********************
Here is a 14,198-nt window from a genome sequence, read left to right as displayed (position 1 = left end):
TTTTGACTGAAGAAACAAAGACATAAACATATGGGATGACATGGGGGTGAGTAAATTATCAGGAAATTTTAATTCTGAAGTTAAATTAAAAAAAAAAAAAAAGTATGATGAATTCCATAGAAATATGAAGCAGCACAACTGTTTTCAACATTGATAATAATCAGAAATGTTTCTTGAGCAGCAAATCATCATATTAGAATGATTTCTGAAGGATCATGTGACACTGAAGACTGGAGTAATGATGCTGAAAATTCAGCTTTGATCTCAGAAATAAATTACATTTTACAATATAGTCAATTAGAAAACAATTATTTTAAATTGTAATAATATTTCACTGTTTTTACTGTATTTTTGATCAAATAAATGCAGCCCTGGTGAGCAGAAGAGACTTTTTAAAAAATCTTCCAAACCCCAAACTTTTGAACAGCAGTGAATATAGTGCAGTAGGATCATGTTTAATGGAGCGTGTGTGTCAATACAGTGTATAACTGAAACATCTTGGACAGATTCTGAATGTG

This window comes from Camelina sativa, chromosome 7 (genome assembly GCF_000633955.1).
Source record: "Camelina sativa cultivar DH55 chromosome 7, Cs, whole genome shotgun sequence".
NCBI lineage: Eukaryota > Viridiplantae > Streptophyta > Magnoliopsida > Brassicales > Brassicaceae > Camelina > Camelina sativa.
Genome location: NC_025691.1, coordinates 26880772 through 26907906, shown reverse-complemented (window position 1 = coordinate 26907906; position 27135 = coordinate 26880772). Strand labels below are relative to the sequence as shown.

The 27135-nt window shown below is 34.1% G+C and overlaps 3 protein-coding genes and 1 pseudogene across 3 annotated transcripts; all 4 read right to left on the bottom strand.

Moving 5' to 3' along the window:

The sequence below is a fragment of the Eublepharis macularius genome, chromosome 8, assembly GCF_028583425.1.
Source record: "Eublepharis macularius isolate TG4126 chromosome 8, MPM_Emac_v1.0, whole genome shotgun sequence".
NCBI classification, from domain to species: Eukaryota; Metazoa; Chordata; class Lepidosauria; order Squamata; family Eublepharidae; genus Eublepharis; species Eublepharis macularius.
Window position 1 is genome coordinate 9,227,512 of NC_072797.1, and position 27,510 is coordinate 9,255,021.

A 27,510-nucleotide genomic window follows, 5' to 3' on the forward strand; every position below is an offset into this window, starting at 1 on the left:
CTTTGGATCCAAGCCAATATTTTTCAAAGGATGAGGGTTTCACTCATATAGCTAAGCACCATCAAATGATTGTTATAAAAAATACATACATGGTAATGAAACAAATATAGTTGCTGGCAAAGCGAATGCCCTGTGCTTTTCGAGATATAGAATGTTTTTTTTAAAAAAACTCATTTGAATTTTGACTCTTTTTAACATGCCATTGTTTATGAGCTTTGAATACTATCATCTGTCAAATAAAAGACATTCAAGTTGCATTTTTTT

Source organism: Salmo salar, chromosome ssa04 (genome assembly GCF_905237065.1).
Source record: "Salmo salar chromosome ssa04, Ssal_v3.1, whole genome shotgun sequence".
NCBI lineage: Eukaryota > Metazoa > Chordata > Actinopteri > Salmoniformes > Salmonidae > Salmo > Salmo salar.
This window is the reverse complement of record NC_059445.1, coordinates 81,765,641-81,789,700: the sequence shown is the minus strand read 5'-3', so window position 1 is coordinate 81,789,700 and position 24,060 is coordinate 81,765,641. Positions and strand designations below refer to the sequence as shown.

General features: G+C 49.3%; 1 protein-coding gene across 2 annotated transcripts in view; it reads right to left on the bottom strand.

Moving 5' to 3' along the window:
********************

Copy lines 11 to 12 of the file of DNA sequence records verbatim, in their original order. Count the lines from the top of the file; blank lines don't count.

NCBI classification, from domain to species: Eukaryota; Metazoa; Chordata; class Lepidosauria; order Squamata; family Eublepharidae; genus Eublepharis; species Eublepharis macularius.
Window position 1 is genome coordinate 9,227,512 of NC_072797.1, and position 27,510 is coordinate 9,255,021.